How Technology Can Make a Difference


So, how can organizations incorporate these concepts into their employee engagement efforts? The use of technology to achieve digital transformation in OHS plays a key role in this process.


Active employee participation: implementing a Pilot


Implement a pilot of the new process that can be quickly launched and used by a limited group of collaborators. It is essential that the technology is intuitive and allows for rapid adaptation to feedback that may arise in its initial uses, so that they see their recommendations reflected in the new process.


After a first phase that includes the necessary adjustments, you can gradually extend it to larger groups and so on until you achieve general adoption.

In this entire journey, it is also indispensable that the technological solution can adapt to different devices, according to the operational needs of each process. In this regard, the use of mobile devices is increasingly important in OHS given the relevance of their use in the field.


Training and development: facilitating access to knowledge


As mentioned, it is essential to prepare employees through training. In this regard, it is important to consider that besides traditional face-to-face learning, there is a clear trend towards a preference for “Microlearning”:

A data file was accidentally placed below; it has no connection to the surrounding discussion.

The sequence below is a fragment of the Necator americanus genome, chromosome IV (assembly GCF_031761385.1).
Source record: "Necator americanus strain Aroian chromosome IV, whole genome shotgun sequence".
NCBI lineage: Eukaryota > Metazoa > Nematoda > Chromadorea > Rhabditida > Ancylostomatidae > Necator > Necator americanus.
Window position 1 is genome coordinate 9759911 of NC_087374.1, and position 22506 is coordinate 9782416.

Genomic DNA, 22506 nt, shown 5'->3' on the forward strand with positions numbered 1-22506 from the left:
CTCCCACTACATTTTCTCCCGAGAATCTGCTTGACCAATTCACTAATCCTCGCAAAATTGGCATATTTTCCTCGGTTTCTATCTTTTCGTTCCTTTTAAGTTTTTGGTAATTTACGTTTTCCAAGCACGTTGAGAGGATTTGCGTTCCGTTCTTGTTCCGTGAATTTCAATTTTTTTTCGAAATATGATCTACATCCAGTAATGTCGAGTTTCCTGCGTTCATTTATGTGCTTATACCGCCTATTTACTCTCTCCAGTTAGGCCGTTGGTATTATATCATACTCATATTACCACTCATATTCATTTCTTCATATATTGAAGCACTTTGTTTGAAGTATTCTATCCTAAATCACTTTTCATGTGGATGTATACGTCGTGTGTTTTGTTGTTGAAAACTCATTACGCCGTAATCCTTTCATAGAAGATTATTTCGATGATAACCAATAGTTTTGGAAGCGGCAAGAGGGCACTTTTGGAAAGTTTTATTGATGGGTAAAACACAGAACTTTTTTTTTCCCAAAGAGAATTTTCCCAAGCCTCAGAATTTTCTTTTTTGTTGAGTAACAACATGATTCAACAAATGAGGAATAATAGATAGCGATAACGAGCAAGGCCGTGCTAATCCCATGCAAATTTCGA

According to a 2020 report by eLearning Industry, 70% of employees say they feel more motivated to learn when the content is divided into multiple short sessions (Reference: eLearning Industry. (2020). The Power of Microlearning in Corporate Training).


In his study conducted at MIT, Philip Guo examined the usage data of 6.9 million videos from 862 online courses with the goal of understanding how video production affects student engagement. One of the main conclusions was that the optimal duration for an educational video is less than 6 minutes. He observed that student engagement in videos significantly decreased after this point, regardless of the total length of the video (Source: Guo, P. J., Kim, J., & Rubin, R. (2014). How video production affects student engagement: An empirical study of MOOC videos. Proceedings of the First ACM Conference on Learning @ Scale Conference.)


In summary, it is essential to have a technological solution that allows for the quick and easy creation of short courses, and to easily assign them to the corresponding audiences within the company. Likewise, the possibility of accessing training from mobile devices is essential so that employees can take them according to their time and availability, whenever and wherever they wish.